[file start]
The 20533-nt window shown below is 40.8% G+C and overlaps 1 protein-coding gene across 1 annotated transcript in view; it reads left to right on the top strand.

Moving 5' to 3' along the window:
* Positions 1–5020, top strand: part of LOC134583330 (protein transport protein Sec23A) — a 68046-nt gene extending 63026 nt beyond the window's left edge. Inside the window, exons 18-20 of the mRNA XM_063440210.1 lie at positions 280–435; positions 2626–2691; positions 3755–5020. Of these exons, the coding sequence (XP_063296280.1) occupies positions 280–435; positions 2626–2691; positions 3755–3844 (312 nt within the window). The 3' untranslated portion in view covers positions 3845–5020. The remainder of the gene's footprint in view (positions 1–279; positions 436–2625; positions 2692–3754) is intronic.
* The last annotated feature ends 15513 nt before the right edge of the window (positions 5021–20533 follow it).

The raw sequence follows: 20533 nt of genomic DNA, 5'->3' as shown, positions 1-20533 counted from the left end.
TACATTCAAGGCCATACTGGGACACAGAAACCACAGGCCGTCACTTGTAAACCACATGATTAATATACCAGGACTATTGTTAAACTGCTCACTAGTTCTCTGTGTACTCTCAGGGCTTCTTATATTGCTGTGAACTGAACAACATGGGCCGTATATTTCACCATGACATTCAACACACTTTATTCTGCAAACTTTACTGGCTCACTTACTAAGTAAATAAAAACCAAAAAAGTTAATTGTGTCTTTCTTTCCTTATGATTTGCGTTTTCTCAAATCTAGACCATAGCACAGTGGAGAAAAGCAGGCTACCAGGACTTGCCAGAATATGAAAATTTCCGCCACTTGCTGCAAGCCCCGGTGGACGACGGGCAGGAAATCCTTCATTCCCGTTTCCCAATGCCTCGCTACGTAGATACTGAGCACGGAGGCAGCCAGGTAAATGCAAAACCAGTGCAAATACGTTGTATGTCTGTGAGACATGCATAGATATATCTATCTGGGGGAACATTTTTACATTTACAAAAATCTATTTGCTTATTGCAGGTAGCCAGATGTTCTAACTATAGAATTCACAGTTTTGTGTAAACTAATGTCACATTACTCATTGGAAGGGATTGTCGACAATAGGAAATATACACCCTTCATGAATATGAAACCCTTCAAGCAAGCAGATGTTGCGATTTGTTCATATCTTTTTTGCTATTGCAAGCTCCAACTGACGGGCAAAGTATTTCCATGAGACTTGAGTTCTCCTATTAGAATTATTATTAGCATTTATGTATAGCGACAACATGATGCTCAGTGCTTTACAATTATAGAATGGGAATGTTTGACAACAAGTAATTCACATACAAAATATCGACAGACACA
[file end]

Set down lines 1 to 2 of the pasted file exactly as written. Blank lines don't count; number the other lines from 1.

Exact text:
The 20533-nt window shown below is 40.8% G+C and overlaps 1 protein-coding gene across 1 annotated transcript in view; it reads left to right on the top strand.

Moving 5' to 3' along the window: